Published by Andrew Steen, President

What are the headline topics in the Commercial Insurance Space in 2016? Certainly Cyber exposure and coverage, Catastrophe loss, Insurance tech disruption, and M&A activity have all been prominently featured in the trade press. These topics are important, to be sure, but are they distracting us from dealing with the underlying challenges in the industry?

On a scale of 1-10, how are we doing with helping Canadian businesses achieve greater value through risk mitigation and transfer? At a time of heightened uncertainty for business, our opportunity as an industry to create increased value for clients has arguably never been higher.

How do we determine if we are increasing client value? Are we making it simpler and more cost effective for clients to protect their businesses? Are we helping clients know what to expect from us when they experience trauma?  These questions are difficult to answer in any definitive way.

Another way to examine customer value is to look at the percentage of a client’s premium that is ultimately returned to customers in the form of claim payments. By this measure, Dowling & Partners insists that both Distribution and Underwriting costs must decline (10-20pts in their view) such that customers can receive back approximately 75% of premium in the form of loss payments.[i]

But certain practices that persist across pockets of the Insurer and Broker communities are obstacles to delivering improved client value and reaching this 75% target.

On the Insurer side, here are some simple examples of behaviours that destroy, or at least diminish customer value:

  1. Providing renewal quotes at the last minute as a means to retain clients at higher prices
  2. Re-underwriting customers each renewal as staff changes
  3. Claims decision makers located outside of Canada. This delays response time when the client needs us most
  4. Insisting on full underwriting applications each year, complete with basic client information that remains unchanged year over year
  5. Treating new and renewal business differently for price and coverage terms
  6. Using the same renewal process on small business as on mid size and large risk

Value disablers persist in the Broker community as well. Here are some examples of unsustainable practices:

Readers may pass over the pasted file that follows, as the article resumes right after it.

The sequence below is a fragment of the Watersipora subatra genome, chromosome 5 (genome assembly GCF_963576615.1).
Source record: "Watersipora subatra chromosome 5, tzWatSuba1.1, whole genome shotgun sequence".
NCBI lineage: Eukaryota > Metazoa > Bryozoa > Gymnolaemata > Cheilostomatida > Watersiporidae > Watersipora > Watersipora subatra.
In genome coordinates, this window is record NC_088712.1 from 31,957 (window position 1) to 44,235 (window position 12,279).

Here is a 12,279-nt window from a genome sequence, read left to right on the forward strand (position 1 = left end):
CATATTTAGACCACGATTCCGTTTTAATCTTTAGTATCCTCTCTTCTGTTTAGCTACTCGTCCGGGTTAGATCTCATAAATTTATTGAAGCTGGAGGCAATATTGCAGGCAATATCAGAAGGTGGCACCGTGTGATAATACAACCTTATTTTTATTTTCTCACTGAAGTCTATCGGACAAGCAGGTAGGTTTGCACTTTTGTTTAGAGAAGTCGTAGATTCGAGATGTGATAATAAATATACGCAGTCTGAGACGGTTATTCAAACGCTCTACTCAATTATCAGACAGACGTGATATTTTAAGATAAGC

1. Designating “Preferred Insurer” status to a select group of Insurers who pay enhanced commissions to gain preferred customer access from the broker
  2. Broker networks which push retail customers through their owned MGAs in order to consolidate business and maximize distribution revenue
  3. The practice of aggregating types of clients or products into large volume facilities that are placed into the market at commission rates above retail levels
  4. Brokers owned in whole, or in part, by Insurers where this ownership is not disclosed to clients
  5. Sending submissions to many Commercial carriers in order to “block” the market
  6. Brokers collecting the same commission percentage year over year, regardless of the variance in work effort between a full marketing exercise and an “as is” renewal with the same markets

Together, these value disablers create increased costs, limit transparency, or grab a larger portion of the premium dollar, rather than returning it to the client.

To generate increased customer value, we need to improve access to our products, create new solutions for emerging risks, be clear about the protection that is (and is not) being purchased, and backstop sales with exceptional local claim service. And at the same time, we need to return a larger share of the insurance premium to customers.

By teaming up to drive more effective delivery and response, Insurers and Brokers have a tremendous opportunity to pass greater savings and value to our clients. What part will you play in re-defining client value?

 

[i] IBNR Weekly, IBNR #17, Vol. XXIII. May 5, 2016. Dowling & Partners